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Hello,

I've lately heard a saying "never path a burning dog". It comes from a movie "A good year" by Ridley Scott.

This sentence says Max Skinner (Russel Crowe) and I have completly no idea what it means neither can I find the answer anywhere.

Thanks for the help,
greetings
Piotr
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Perhaps it was "Never pat a burning dog"? I don't know why anyone would need that advice, but at least it makes a bit of sense.
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Yeah you're right - my bad - sorry. But still it's kinda strange. Could anyone explain it?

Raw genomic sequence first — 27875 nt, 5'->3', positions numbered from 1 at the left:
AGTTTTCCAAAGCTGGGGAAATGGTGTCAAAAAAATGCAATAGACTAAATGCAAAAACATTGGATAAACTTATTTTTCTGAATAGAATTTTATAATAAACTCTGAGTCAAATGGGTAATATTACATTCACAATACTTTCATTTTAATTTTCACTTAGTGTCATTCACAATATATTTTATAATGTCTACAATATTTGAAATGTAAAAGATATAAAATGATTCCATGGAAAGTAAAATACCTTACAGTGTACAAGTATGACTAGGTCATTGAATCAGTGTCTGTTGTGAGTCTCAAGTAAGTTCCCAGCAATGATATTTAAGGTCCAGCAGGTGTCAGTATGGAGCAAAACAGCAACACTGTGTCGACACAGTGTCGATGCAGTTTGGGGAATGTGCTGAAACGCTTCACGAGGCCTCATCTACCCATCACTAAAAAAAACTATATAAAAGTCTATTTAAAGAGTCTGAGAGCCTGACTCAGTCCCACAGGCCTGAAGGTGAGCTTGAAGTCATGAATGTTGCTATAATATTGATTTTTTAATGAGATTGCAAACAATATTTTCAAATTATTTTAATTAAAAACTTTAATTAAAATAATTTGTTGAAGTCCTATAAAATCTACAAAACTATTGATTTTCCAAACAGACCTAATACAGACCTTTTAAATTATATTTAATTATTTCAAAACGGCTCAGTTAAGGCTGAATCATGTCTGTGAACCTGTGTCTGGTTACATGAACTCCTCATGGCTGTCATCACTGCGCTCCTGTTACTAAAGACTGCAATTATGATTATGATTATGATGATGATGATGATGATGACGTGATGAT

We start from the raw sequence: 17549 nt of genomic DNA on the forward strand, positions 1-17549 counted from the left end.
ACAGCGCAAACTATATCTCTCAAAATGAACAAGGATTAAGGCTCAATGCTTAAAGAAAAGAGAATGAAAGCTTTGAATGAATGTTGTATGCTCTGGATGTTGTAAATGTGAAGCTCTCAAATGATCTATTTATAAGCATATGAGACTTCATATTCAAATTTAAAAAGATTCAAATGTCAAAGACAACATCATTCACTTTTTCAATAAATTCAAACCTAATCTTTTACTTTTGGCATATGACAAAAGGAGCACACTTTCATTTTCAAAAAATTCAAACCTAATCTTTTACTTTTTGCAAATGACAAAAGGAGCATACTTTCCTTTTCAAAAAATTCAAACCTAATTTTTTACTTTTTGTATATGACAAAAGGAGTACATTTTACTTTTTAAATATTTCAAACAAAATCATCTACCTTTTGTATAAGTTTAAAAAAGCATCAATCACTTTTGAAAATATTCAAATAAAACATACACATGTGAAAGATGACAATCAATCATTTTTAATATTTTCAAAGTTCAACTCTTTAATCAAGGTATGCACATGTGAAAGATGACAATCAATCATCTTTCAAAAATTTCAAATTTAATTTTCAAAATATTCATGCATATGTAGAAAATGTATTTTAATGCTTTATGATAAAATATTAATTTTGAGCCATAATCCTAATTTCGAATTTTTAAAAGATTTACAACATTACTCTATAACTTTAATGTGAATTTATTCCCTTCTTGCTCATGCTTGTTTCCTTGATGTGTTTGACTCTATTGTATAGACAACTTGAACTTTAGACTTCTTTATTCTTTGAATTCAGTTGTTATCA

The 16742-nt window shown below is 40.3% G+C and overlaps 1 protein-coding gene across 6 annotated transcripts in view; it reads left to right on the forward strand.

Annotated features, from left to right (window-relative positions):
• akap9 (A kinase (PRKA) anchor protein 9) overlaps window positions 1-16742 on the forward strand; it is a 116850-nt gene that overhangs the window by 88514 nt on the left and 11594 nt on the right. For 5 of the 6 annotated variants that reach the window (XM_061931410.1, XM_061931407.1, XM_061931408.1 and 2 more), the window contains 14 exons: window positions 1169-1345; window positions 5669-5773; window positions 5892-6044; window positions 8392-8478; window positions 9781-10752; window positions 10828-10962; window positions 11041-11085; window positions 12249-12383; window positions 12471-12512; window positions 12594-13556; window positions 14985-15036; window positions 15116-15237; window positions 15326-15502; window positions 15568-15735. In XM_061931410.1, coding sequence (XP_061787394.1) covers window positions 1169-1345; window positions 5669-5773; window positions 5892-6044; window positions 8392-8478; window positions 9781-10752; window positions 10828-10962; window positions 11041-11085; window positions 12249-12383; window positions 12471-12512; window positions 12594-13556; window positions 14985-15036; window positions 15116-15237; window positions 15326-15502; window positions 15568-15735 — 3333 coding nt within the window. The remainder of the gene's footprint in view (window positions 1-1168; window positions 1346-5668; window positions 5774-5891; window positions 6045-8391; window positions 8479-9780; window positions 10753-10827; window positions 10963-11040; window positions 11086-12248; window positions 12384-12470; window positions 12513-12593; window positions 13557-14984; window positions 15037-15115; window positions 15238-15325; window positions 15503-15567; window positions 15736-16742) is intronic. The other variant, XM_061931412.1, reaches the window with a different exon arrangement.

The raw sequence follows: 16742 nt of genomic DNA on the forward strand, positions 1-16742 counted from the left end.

chessaczI've lately heard a saying "never path a burning dog".
I think you mean "never pet a burning dog." I've never heard the expression but here is a Yahoo Answers thread that discusses it.
http://answers.yahoo.com/question/index?qid=20080831235906AADRsK3
Oh I think I get it. Thanks a lot Emotion: smile
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The quote is, " never pet a burning dog".

A dog likes to be pet, however, a dog on fire has a new set of priorities and getting pet is low on the list.

Where I live, the standard form of the verb is this.

A dog likes to be petted, however, a dog on fire has a new set of priorities and getting petted is low on the list.

I just think it's funny as hell. Like "ice cream has no bones". With no context, it's a ridiculous saying.

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